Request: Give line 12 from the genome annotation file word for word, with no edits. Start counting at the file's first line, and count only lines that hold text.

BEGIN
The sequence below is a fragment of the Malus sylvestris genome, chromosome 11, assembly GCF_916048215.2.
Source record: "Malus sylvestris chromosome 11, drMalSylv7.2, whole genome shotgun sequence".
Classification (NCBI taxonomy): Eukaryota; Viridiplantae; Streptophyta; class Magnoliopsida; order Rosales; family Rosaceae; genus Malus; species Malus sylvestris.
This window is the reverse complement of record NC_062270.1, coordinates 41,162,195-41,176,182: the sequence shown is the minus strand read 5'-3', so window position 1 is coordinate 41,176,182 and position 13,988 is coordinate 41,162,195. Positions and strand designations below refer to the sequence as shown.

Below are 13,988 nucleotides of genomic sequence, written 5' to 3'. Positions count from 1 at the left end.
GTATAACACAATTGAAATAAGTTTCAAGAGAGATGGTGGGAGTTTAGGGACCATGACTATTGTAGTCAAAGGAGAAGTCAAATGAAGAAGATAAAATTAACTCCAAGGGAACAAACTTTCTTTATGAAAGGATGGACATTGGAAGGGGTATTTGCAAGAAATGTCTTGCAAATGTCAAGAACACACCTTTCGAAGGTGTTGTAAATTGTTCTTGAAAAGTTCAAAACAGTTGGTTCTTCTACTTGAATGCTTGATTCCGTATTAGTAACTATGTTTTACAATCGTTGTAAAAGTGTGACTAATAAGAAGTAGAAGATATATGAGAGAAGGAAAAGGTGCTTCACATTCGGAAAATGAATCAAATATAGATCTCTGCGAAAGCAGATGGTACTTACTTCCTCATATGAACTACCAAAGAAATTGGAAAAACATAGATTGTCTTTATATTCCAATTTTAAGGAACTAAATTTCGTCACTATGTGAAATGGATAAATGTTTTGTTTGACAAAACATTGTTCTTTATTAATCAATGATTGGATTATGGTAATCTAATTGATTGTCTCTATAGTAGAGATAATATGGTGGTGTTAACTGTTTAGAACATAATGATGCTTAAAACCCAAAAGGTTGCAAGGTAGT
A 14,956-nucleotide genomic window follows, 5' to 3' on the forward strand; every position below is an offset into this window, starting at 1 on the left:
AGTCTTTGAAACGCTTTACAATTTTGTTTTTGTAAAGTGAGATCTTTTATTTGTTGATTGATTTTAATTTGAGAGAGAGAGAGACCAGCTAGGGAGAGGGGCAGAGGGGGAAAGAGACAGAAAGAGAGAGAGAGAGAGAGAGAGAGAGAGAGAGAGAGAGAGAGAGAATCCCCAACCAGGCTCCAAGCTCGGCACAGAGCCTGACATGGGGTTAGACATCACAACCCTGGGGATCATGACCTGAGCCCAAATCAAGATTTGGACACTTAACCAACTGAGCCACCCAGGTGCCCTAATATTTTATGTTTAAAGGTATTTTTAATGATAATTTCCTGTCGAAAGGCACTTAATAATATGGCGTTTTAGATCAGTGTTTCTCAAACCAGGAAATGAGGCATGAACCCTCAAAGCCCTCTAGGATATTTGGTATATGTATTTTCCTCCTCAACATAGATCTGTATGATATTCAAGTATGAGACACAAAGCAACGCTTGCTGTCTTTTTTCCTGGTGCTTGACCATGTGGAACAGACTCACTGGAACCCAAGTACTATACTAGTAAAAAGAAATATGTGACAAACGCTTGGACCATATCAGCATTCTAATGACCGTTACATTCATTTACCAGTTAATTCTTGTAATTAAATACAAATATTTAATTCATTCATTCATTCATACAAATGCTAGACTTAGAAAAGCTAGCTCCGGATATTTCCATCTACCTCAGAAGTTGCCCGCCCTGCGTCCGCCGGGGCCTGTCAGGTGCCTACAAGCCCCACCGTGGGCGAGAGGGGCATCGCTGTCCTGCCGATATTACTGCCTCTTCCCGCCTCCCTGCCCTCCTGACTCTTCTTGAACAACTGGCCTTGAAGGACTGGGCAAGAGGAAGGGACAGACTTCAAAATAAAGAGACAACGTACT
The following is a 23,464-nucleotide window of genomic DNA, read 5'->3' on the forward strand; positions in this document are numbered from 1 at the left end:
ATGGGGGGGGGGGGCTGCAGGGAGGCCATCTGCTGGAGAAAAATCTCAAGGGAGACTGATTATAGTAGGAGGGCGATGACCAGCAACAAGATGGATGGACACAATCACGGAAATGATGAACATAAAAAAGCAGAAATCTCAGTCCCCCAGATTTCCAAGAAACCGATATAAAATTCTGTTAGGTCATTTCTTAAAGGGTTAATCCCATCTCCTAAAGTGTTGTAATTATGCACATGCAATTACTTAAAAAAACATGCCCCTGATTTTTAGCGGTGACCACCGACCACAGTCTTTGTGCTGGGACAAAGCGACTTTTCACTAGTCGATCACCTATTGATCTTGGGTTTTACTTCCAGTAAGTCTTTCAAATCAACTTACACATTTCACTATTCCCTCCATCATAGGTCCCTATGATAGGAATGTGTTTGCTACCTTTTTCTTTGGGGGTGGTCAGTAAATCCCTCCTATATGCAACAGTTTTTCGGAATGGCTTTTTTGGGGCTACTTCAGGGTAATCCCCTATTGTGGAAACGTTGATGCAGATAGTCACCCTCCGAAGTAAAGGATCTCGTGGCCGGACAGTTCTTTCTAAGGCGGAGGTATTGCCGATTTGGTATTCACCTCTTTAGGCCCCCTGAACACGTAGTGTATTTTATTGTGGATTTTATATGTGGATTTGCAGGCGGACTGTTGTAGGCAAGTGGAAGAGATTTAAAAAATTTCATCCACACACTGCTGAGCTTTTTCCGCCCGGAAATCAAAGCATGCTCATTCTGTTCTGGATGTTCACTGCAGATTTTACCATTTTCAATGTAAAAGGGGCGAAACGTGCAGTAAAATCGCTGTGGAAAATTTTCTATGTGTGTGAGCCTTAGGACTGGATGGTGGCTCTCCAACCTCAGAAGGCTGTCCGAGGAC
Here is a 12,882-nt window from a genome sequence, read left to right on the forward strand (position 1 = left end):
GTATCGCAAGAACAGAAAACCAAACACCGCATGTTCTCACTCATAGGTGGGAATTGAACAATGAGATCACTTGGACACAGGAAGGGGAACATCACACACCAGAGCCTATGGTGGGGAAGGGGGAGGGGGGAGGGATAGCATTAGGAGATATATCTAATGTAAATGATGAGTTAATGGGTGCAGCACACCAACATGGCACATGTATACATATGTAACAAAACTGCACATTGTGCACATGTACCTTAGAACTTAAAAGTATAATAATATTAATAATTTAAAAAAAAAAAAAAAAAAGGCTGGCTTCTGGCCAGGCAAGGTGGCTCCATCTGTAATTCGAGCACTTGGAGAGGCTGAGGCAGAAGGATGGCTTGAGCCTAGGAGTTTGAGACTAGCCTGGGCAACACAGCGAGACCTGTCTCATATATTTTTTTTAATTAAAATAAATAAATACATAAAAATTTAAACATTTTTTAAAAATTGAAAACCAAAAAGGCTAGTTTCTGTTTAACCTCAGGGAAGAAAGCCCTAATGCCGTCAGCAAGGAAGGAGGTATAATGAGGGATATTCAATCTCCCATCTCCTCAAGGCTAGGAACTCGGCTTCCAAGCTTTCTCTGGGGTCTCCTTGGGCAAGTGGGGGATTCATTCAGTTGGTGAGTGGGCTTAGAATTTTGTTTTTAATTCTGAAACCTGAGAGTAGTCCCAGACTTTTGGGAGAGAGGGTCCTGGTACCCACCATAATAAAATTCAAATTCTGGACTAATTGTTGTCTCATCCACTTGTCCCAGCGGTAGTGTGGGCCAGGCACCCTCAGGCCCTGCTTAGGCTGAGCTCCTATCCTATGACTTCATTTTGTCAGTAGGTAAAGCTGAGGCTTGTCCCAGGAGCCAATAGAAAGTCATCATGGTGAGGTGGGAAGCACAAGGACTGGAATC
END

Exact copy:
GTATCGCAAGAACAGAAAACCAAACACCGCATGTTCTCACTCATAGGTGGGAATTGAACAATGAGATCACTTGGACACAGGAAGGGGAACATCACACACCAGAGCCTATGGTGGGGAAGGGGGAGGGGGGAGGGATAGCATTAGGAGATATATCTAATGTAAATGATGAGTTAATGGGTGCAGCACACCAACATGGCACATGTATACATATGTAACAAAACTGCACATTGTGCACATGTACCTTAGAACTTAAAAGTATAATAATATTAATAATTTAAAAAAAAAAAAAAAAAAGGCTGGCTTCTGGCCAGGCAAGGTGGCTCCATCTGTAATTCGAGCACTTGGAGAGGCTGAGGCAGAAGGATGGCTTGAGCCTAGGAGTTTGAGACTAGCCTGGGCAACACAGCGAGACCTGTCTCATATATTTTTTTTAATTAAAATAAATAAATACATAAAAATTTAAACATTTTTTAAAAATTGAAAACCAAAAAGGCTAGTTTCTGTTTAACCTCAGGGAAGAAAGCCCTAATGCCGTCAGCAAGGAAGGAGGTATAATGAGGGATATTCAATCTCCCATCTCCTCAAGGCTAGGAACTCGGCTTCCAAGCTTTCTCTGGGGTCTCCTTGGGCAAGTGGGGGATTCATTCAGTTGGTGAGTGGGCTTAGAATTTTGTTTTTAATTCTGAAACCTGAGAGTAGTCCCAGACTTTTGGGAGAGAGGGTCCTGGTACCCACCATAATAAAATTCAAATTCTGGACTAATTGTTGTCTCATCCACTTGTCCCAGCGGTAGTGTGGGCCAGGCACCCTCAGGCCCTGCTTAGGCTGAGCTCCTATCCTATGACTTCATTTTGTCAGTAGGTAAAGCTGAGGCTTGTCCCAGGAGCCAATAGAAAGTCATCATGGTGAGGTGGGAAGCACAAGGACTGGAATC